However, we should be extra cautious if a pattern only has a few days apart between the two peaks.

Breakout:
Even when the price has declined from the 2nd peak, the pattern is not completed yet. The chances that the existing uptrend will continue are still higher that the chances of reversal to take place, as it is normal during an uptrend for the price to peak at a resistance level a few times, then retreat, and then resume the uptrend again.

Double Top pattern is only completed and confirmed when the price declines and closes below the lowest point of the trough in between the 2 peaks, which serves as the key support level in this pattern. This lowest point is called the “Confirmation Point”.

Remember that we should always assume the existing trend (i.e. in this case is uptrend) is in force unless proven otherwise.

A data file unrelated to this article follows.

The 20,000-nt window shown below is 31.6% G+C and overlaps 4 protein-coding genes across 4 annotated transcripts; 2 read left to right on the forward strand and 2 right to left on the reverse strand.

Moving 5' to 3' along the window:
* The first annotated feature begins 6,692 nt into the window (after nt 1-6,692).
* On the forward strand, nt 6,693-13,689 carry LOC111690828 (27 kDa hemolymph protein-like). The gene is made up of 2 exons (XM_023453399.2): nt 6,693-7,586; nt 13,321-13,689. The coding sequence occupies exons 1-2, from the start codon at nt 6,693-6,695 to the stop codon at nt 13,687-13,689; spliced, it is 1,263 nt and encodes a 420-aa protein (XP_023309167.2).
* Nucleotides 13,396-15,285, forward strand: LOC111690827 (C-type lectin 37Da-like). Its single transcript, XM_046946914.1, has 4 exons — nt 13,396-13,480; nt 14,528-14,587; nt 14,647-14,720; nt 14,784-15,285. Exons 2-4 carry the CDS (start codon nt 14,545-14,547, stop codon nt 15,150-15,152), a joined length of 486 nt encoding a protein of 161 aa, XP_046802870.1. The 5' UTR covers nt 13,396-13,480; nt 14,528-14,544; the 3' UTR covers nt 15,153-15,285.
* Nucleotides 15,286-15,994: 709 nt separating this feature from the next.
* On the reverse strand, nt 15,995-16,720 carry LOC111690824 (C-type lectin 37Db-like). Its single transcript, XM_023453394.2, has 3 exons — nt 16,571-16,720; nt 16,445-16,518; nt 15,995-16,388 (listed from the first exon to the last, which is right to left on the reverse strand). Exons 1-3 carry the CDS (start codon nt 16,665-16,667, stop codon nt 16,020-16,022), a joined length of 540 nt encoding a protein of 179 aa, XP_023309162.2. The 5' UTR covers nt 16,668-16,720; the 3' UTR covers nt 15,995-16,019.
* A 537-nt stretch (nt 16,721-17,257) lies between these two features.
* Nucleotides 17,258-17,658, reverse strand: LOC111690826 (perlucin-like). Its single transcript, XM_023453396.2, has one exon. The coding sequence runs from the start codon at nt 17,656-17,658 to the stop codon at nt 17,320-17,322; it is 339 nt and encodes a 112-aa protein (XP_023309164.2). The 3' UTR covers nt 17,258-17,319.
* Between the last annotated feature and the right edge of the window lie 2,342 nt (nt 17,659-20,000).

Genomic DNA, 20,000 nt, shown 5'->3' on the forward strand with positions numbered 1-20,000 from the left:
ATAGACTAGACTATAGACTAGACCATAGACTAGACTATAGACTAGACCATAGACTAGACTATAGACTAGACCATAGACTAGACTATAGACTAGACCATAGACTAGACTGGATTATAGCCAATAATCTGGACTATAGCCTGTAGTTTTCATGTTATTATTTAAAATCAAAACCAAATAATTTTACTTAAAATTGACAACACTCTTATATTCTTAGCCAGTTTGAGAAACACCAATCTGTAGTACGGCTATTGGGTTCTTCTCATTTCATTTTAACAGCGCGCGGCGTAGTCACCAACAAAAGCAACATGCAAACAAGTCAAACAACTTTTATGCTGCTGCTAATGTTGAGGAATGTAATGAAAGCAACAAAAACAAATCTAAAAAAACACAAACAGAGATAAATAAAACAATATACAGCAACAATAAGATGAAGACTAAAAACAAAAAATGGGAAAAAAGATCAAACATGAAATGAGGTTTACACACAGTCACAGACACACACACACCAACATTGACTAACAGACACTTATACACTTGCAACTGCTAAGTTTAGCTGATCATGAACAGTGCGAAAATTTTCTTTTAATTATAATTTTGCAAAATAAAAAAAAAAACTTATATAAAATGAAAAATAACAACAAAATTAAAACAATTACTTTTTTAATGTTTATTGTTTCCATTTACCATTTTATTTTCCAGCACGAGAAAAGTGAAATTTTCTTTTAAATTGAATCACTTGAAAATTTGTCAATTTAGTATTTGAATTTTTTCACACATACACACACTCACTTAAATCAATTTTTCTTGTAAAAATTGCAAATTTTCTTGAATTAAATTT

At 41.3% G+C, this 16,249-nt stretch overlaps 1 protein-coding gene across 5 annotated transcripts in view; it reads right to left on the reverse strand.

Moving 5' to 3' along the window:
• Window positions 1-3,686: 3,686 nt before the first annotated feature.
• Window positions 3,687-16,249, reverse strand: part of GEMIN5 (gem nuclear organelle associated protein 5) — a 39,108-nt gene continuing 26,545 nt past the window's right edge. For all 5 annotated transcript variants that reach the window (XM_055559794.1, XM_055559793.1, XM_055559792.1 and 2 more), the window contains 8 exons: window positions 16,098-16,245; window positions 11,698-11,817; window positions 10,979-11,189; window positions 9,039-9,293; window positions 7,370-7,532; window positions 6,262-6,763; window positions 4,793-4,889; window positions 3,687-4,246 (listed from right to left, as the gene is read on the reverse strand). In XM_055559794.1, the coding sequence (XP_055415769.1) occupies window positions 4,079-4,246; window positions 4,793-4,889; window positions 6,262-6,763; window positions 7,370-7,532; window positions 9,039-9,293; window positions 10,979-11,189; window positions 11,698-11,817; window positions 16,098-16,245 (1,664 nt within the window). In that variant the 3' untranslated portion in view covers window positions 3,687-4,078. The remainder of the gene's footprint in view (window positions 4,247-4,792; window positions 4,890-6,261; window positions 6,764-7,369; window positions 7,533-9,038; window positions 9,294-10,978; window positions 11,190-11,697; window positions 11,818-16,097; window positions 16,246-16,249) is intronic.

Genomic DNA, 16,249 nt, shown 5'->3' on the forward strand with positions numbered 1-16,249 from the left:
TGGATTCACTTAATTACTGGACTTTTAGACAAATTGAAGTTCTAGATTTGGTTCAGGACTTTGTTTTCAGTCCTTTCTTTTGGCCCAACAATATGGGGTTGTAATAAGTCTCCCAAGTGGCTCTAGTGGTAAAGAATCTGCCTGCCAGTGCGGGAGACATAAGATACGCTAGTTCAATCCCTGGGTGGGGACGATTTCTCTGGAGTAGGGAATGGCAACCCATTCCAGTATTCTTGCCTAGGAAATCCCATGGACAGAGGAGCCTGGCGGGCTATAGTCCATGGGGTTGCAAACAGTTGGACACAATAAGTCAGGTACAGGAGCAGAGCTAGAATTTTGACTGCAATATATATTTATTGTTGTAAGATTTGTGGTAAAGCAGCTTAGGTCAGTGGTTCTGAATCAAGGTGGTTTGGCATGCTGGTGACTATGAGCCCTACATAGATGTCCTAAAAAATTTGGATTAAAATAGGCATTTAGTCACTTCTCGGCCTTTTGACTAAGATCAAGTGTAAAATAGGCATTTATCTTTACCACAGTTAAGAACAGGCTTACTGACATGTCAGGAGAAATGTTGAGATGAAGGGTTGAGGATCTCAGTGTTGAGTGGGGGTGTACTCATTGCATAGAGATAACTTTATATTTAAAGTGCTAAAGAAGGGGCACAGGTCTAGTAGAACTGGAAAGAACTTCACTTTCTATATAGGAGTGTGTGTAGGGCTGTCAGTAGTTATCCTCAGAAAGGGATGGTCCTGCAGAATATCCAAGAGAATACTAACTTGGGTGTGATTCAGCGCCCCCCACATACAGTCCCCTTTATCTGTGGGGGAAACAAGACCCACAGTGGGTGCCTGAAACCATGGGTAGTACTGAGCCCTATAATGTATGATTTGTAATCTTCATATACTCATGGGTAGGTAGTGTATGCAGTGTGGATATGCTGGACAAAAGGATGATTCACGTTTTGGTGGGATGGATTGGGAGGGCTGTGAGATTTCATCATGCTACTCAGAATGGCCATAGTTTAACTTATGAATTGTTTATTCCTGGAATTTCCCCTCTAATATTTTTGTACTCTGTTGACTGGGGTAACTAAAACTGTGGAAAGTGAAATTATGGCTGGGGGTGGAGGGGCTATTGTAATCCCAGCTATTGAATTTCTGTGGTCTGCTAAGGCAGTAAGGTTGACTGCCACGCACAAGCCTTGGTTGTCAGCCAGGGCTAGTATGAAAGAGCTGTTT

Therefore, it is important to wait for the price to make a decisive breakout by breaking through and closing below the Confirmation Point (preferably with an increase in volume), in order to avoid jumping the gun and/or prevent deceptive Double Tops pattern.

Nevertheless, sometimes the price may also make a deceptive/invalid breakout whereby it touches below the Confirmation Point, but then it moves back up again & resumes uptrend.
One possible way to prevent this is by having certain criteria to confirm if the breakout is a valid one.
A minimum penetration criteria for a breakout should be the price closes below the Confirmation Point, not just an intraday penetration.
Some traders may apply certain price criteria (e.g. 3% - 5% break from the Confirmation Point depending on the stock’s volatility) or time criteria (e.g. the breakout is sustained for 3 days) to confirm the validity of the breakout.

Volume:
Usually, volume is lower during the formation of the right peak than the left peak, showing an indication that the demand is drying up.